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Recruiting 101
Fall Signing Week '16: What the FAFSA Changes Mean for Recruiting

In a rare move, deadlines changes been made to the Free Application for Federal Student Aid, better known as FAFSA. These modifications have an impact on money available for financial scholarships, which can also change timing in the recruiting process.

The new rules apply to those who plan to start college in 2017 and beyond. The most important one is that students are now able to submit their FAFSA earlier than ever. The opening for filling out an application used to be January 1st. It was changed to October 1st, meaning prospective college students can go on to fafsa.ed.gov right now and start their forms.

This change has a lot of ramifications. For one thing, 2016 taxes will not be done on October 1st, and they aren't expected to be. The income and assets now provided is for 2015. So, both the 2016 freshman and 2017 FAFSA forms are to be based on 2015 taxes, indicating the income and assets the family had in 2015.

This is the start of the change, so the tax years will begin to even out: students going to college in 2018 will file the FAFSA based on 2016 taxes, students going to college in 2019 will file the FAFSA based on 2017 taxes, and so on. It will remain two years behind.

There are several important factors to remember in this change.

First, the change in the FAFSA deadline may not necessarily change the financial aid deadlines for schools. For example, if you file your 2015 taxes with your FAFSA for the 2017 school year, the school may still require 2016 taxes for their calculations and records. On the other hand, a school may now ask for financial information on your family in October, the year before you start, rather than waiting until after January of the year you are actually going to attend school

Next, the moving up of the FAFSA application does not have anything to do with applying to colleges. You must still check individual schools for their application deadlines, whether or not you are considering early decision. You may now be filling out your FAFSA before instead of after you apply to colleges.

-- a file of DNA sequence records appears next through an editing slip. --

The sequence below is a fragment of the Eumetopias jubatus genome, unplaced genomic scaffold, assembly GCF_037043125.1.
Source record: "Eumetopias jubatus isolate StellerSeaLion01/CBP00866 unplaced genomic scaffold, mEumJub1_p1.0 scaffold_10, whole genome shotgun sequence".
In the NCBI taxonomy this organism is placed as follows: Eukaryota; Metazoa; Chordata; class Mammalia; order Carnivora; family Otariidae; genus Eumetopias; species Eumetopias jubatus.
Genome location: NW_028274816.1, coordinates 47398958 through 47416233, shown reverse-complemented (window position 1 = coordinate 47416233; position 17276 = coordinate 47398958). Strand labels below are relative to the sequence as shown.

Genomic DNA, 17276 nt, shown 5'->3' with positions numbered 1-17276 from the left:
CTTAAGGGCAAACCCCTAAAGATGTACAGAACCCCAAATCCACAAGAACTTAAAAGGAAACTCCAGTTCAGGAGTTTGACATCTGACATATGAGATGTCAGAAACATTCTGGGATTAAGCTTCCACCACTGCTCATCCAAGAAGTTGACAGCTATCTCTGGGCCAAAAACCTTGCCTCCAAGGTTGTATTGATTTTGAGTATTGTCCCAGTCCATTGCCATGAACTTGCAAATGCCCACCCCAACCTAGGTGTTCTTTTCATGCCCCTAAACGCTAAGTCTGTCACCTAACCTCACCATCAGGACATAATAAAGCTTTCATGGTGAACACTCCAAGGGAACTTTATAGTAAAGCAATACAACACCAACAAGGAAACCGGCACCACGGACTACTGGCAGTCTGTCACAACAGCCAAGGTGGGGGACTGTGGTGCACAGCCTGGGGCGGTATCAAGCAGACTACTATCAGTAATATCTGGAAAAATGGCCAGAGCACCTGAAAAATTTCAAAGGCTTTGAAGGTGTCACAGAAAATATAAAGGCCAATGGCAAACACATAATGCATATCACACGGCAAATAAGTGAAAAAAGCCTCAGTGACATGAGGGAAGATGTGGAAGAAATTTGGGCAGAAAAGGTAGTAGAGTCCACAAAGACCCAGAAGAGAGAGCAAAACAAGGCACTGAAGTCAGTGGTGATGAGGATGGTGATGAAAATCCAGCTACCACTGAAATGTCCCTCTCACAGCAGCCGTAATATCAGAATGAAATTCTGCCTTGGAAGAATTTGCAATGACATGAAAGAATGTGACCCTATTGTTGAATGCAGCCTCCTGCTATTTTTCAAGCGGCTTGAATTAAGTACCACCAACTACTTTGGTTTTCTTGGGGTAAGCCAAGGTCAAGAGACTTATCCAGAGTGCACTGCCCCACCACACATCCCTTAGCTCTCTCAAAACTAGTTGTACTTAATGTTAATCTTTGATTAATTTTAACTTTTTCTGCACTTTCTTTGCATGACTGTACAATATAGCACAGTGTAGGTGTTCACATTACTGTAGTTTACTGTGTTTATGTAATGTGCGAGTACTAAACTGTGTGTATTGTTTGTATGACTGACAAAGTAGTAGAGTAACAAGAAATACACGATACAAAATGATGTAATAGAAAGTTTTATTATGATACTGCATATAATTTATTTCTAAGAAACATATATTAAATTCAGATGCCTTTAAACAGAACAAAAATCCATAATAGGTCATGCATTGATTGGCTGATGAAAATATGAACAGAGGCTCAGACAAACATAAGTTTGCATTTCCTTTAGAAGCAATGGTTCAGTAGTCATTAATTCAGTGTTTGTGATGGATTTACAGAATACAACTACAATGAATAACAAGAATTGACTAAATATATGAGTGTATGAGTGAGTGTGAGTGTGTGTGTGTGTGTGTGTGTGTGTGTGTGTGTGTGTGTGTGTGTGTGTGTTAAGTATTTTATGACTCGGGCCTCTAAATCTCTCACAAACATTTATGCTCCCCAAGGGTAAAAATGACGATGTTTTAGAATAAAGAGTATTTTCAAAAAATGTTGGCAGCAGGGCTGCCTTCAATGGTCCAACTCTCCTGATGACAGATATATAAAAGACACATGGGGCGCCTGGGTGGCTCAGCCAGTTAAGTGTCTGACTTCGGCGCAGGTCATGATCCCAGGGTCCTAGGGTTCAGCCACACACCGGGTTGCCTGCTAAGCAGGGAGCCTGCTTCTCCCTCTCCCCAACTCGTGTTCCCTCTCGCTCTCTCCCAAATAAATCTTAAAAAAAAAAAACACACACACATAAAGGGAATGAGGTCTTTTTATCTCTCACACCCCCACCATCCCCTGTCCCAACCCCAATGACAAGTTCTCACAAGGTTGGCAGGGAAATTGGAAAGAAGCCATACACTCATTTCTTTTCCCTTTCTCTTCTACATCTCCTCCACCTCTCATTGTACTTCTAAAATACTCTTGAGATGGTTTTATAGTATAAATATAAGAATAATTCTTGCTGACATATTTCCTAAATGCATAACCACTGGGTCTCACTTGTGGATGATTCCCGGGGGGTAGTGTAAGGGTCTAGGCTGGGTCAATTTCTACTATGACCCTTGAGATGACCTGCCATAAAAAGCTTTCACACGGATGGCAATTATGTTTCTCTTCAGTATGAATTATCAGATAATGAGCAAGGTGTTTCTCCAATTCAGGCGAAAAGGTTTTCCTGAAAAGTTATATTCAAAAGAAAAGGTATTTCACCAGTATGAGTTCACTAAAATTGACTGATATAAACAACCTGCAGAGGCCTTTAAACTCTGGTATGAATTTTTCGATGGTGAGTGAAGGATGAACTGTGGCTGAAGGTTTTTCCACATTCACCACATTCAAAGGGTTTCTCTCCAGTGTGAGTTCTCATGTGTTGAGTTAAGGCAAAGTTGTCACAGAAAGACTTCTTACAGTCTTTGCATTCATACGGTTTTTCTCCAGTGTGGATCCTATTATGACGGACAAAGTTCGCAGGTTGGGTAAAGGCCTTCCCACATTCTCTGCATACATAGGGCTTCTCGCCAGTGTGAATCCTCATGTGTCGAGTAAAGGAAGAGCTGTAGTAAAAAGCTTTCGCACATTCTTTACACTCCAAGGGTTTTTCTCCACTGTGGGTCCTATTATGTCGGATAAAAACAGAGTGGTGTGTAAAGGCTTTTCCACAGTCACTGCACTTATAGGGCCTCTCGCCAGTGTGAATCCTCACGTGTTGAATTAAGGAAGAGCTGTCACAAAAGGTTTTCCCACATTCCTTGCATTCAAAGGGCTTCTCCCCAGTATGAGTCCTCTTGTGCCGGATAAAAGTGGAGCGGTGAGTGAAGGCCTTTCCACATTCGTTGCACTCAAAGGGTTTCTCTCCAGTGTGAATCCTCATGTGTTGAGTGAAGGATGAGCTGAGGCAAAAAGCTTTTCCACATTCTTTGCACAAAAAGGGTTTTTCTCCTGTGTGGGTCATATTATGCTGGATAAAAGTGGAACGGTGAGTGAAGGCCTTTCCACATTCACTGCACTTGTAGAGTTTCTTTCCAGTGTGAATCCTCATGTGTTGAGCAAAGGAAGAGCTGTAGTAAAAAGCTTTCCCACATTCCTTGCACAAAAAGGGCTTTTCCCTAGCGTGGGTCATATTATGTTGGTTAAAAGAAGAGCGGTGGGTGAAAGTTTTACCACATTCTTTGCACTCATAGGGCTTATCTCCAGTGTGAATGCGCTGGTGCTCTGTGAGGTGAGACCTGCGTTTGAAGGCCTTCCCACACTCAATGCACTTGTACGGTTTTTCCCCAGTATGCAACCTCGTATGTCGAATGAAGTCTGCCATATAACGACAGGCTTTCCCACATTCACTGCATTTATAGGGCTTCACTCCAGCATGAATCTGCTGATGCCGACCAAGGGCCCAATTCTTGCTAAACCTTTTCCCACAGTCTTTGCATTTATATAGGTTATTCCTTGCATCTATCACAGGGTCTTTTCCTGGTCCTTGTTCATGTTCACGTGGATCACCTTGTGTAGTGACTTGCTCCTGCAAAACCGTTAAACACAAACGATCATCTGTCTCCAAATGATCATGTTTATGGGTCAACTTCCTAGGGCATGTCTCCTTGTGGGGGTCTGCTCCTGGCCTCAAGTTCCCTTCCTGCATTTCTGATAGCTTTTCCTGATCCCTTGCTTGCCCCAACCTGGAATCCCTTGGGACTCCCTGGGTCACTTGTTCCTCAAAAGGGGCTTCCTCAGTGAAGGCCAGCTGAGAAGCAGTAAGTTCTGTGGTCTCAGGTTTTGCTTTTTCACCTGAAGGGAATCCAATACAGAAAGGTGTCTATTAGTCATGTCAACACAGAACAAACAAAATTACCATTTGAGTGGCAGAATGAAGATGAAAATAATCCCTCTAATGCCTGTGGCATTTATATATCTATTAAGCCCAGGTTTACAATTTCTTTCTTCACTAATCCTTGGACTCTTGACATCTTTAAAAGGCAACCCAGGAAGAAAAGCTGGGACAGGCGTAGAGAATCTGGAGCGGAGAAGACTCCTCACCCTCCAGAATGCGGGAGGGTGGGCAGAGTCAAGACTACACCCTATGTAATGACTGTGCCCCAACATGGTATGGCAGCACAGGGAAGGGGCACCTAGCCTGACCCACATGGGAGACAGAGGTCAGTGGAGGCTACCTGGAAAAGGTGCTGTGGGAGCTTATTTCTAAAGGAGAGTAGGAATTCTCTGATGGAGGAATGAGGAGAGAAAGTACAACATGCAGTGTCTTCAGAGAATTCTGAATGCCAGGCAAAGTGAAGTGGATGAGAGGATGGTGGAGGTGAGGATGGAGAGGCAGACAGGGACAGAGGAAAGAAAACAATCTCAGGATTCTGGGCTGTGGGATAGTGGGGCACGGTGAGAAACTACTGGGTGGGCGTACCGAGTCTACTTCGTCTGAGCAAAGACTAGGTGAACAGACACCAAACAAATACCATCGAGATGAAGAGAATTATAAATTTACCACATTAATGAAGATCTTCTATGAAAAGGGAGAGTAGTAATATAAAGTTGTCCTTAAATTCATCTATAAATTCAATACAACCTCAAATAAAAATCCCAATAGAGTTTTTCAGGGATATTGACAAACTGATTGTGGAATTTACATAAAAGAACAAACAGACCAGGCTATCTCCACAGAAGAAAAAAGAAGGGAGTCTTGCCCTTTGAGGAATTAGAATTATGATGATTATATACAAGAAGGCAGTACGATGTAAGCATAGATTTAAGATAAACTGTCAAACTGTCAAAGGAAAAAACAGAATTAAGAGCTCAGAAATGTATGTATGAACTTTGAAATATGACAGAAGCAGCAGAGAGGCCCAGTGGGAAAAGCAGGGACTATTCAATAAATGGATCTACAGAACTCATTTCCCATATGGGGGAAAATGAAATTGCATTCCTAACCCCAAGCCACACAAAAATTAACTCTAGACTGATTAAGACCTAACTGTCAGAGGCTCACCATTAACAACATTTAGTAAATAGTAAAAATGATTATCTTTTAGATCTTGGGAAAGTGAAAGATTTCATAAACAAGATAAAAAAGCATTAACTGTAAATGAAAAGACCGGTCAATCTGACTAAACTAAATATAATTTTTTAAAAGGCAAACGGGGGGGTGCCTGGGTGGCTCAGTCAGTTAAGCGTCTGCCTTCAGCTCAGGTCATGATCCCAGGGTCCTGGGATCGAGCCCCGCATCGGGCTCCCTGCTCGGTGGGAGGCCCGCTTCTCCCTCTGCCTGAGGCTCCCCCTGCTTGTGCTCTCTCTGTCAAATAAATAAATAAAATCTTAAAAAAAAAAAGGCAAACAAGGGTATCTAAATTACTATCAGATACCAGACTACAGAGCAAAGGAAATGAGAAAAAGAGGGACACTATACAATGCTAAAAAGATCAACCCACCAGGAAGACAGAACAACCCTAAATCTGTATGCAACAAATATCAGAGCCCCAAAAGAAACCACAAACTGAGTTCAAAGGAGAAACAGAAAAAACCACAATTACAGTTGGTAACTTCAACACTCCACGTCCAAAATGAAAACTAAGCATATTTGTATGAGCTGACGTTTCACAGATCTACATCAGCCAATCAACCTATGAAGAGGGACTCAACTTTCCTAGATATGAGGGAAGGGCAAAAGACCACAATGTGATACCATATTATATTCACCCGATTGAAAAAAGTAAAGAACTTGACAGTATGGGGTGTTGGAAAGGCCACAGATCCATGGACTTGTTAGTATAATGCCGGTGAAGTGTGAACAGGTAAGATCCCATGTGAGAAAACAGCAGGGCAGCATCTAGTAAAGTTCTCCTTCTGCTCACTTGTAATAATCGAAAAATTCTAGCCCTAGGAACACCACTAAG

In addition, this could cause information on your FAFSA to be incorrect and outdated. Even if there has been a job loss or change in marital status when you are filling out the form in October, there is no way to include that since you are submitting information based on the previous year. You will need to contact the school directly with the information if you want it considered for financial aid.

Finally, keep in mind that October 1st is not a deadline. You can still wait until January 1st. Just keep in mind however, that schools are under no obligation to wait until after January to make financial aid decisions. If you wait, they may have allotted all their money before they get your information.

The positive note on that is it means that you may have information on available aid and federal loans sooner than ever before. You may be able to make your school decision sooner than ever.

How does this impact the recruiting process? There is a trickle-down effect. The fact that the form will accurately represent taxes rather than be an estimation will give coaches a better picture of whether or not they can get financial aid for a student if a full athletic scholarship isn't available.

In fact, everything will eventually take place a little sooner. If information is filed in October 2016 on a recruit, coaches get a chance to look at it before signing early athletes in November. They will have a better idea on the odds of the student getting financial aid.

While you may not want to rush and get your forms in for the new October FAFSA date, if you want the best chance of being considered for all potential aid - especially at a school which might have limited athletic scholarships - it's going to become more important each year.